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Enforcement Support

The all-seeing all-knowing FCA runs a very tight ship’ – we provide enforcement support to ensure firms meet the necessary requirements and escape punishment from the FCA.

Whether you’ve been served a 166 notice or you’re just trying to make sure your marketing strategy is foolproof, it’s key to know a thing or two about FCA enforcement.

So, what is the role of the FCA and what is it actually on the lookout for?

The Role of the FCA
If you were going to describe the role of the FCA in the simplest way possible, it would be that it exists to protect the consumer.

It defines its areas of work as regulating, protecting, championing and enforcement.

Regulating refers to the FCA’s role in supervising the work of some 55,000 financial firms through regular assessment and monitoring, and responding to any behaviour that may ‘threaten the integrity of the industry’.

Protecting concerns the FCA’s involvement with firms from a consumer perspective, ensuring that they stick to rules and regulations and that customers do not get treated unfairly or fall victim to scams. Financial firms are required to take measures to protect themselves against fraud and money laundering.

Championing refers to the FCA’s understanding of what will provide a better outcome for customers. The FCA believes that well-trained staff, unbiased, appropriate advice and a healthy level of competition within the industry are what the consumer needs.

Enforcement is where the FCA looks to reduce financial crime and to take action when firms act unethically or disregard consumer interests. The FCA has wide-ranging powers in how it can use enforcement, from withdrawing a firm’s authorisation and administering fines, to applying for court injunctions or bringing criminal prosecutions against firms or individuals.

One of the key points to remember when looking at the role of the FCA is that although it is looking to protect the consumer, it’s very rare that it is a point of contact for customers. It’s certainly not like a help desk where a customer calls in with an issue – it all goes on behind the scenes.

Tools and Powers
Now that you know what its purpose is, we can move on to look at how the FCA goes about fulfilling this purpose. It has a number of tools at its disposal and powers in place to ensure that it can protect the consumer to the best of its ability.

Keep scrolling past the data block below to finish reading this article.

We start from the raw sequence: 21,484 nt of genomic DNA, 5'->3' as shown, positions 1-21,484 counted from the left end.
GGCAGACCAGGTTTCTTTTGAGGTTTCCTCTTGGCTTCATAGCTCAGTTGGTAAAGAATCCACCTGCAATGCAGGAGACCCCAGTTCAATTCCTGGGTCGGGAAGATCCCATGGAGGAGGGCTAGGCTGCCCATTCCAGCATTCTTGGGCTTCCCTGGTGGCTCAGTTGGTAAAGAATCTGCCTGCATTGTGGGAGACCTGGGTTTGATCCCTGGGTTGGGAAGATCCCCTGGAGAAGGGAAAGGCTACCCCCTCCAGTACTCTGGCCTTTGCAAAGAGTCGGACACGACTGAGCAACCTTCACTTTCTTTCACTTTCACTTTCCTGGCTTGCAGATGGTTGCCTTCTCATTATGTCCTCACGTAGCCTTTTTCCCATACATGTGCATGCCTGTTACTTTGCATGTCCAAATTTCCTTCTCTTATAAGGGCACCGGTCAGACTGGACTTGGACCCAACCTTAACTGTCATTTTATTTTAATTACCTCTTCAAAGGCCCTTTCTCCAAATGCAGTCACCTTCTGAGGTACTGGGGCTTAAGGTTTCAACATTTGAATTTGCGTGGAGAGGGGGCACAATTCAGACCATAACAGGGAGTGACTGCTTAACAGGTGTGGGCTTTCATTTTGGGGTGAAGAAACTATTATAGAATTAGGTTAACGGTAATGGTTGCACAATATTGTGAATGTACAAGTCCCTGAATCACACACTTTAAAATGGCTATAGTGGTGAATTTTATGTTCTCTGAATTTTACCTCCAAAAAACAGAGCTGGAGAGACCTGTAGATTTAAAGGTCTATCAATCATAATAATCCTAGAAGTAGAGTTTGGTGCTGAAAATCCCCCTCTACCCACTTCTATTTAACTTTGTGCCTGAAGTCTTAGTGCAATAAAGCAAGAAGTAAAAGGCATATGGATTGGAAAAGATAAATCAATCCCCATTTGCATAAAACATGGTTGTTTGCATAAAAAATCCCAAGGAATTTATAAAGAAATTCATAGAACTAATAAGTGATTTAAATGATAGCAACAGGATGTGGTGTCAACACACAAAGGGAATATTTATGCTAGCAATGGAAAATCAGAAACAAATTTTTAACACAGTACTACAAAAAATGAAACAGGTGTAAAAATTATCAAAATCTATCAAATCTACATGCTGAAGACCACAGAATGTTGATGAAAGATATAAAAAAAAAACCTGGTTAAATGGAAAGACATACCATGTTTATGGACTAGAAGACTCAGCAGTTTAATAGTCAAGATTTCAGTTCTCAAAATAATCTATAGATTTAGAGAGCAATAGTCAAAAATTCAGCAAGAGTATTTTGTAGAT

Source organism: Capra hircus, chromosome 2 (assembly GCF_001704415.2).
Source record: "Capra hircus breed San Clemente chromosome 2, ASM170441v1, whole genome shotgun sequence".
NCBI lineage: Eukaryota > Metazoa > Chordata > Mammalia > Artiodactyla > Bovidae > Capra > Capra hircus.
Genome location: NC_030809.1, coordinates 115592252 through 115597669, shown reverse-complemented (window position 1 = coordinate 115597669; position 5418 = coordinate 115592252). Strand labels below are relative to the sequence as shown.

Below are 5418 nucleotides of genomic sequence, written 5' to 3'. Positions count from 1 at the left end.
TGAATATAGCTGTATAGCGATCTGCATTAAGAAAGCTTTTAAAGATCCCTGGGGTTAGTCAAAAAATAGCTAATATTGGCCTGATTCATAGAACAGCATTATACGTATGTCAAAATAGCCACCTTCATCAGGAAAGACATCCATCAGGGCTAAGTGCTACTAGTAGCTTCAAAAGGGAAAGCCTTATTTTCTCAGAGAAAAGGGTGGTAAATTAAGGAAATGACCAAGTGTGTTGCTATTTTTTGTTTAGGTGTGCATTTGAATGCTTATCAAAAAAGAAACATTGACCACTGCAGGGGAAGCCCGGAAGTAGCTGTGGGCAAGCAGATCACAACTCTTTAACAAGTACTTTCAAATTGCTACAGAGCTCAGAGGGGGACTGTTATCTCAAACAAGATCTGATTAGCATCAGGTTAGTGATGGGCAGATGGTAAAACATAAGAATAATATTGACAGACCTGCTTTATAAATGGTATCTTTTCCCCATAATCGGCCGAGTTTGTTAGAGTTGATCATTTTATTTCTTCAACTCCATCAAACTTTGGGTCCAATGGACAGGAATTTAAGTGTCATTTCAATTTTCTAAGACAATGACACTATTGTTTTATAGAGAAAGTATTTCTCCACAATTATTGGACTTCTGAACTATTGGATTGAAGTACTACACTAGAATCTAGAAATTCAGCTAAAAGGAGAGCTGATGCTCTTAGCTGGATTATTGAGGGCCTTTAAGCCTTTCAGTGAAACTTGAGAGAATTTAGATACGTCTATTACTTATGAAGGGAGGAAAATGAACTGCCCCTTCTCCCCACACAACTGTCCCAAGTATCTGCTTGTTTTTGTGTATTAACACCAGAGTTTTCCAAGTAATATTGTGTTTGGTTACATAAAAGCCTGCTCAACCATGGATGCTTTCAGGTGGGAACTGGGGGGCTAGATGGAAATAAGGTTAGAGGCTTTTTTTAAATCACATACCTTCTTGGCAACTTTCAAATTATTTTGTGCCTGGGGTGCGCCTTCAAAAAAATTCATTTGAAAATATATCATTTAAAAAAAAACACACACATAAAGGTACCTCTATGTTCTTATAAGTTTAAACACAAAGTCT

The set of tools that the FCA has available can be grouped under the following four headings:

  1. 1. Diagnostic – to identify, assess and measure risks (i.e. meetings with management of firms, desk-based reviews, use of skilled persons, s. 165 information requests etc.)
  2. 2. Monitoring – to track the development of identified risks (i.e. review of past and current business, transaction monitoring, on-site inspections etc.)
  3. 3. Preventative – to limit or reduce identified risks and prevent them from escalating
  4. 4. Remedial – to respond to risks which have crystallised (i.e. varying a firm’s permission, imposing requirements, providing guidance etc.)

The powers that the FCA holds include:

  • • The power to ban investment products, subject to a consultation process
    • Where immediate action is required, the power to ban investment products that pose a risk to consumers for a period of up to 12 months, without any consultation
    • The power to remove misleading financial promotions immediately from the market without the use of any formal enforcement process
    • The ability to announce publicly that disciplinary action is being taken against a firm or individual (prior to a decision notice being issued)
    • The ability to directly contract with skilled persons where a 166 report is required

The Need for Power
Now that you’re aware of the tools and the power at the FCA’s disposal, why would it need to use them?

Primarily the FCA would look to use its powers if there is, for example:

  • • Concern about the effectiveness of a firm’s internal audit department
    • An inability of a firm to quantify its current financial position
    • Concern about the quality of systems and controls
    • An indication of financial crime or money laundering
    • Failure by a firm to provide information to the FCA
    • A need to develop a remedial action plan

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